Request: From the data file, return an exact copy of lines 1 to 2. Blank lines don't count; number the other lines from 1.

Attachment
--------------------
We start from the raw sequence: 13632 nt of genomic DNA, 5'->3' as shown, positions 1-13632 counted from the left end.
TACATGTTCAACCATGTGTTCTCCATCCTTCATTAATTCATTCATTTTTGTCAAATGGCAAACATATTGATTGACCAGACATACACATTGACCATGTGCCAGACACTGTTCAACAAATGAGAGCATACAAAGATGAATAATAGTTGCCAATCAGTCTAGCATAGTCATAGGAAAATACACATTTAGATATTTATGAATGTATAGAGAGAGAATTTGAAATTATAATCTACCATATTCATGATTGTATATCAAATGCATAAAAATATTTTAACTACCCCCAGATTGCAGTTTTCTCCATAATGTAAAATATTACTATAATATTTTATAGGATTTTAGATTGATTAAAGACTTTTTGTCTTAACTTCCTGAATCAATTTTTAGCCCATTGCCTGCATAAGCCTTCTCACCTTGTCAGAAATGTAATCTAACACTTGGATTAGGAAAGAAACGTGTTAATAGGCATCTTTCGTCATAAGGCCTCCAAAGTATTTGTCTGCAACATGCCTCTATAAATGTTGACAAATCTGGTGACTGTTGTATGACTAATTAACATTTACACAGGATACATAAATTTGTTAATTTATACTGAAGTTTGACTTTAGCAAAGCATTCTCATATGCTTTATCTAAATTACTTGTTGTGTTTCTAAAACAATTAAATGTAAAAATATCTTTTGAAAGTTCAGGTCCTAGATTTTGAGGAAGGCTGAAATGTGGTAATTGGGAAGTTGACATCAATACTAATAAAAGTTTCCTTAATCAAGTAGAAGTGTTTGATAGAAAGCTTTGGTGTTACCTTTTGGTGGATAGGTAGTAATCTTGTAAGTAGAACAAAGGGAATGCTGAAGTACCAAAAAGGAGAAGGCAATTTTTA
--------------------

We start from the raw sequence: 13632 nt of genomic DNA, 5'->3' as shown, positions 1-13632 counted from the left end.
TACATGTTCAACCATGTGTTCTCCATCCTTCATTAATTCATTCATTTTTGTCAAATGGCAAACATATTGATTGACCAGACATACACATTGACCATGTGCCAGACACTGTTCAACAAATGAGAGCATACAAAGATGAATAATAGTTGCCAATCAGTCTAGCATAGTCATAGGAAAATACACATTTAGATATTTATGAATGTATAGAGAGAGAATTTGAAATTATAATCTACCATATTCATGATTGTATATCAAATGCATAAAAATATTTTAACTACCCCCAGATTGCAGTTTTCTCCATAATGTAAAATATTACTATAATATTTTATAGGATTTTAGATTGATTAAAGACTTTTTGTCTTAACTTCCTGAATCAATTTTTAGCCCATTGCCTGCATAAGCCTTCTCACCTTGTCAGAAATGTAATCTAACACTTGGATTAGGAAAGAAACGTGTTAATAGGCATCTTTCGTCATAAGGCCTCCAAAGTATTTGTCTGCAACATGCCTCTATAAATGTTGACAAATCTGGTGACTGTTGTATGACTAATTAACATTTACACAGGATACATAAATTTGTTAATTTATACTGAAGTTTGACTTTAGCAAAGCATTCTCATATGCTTTATCTAAATTACTTGTTGTGTTTCTAAAACAATTAAATGTAAAAATATCTTTTGAAAGTTCAGGTCCTAGATTTTGAGGAAGGCTGAAATGTGGTAATTGGGAAGTTGACATCAATACTAATAAAAGTTTCCTTAATCAAGTAGAAGTGTTTGATAGAAAGCTTTGGTGTTACCTTTTGGTGGATAGGTAGTAATCTTGTAAGTAGAACAAAGGGAATGCTGAAGTACCAAAAAGGAGAAGGCAATTTTTA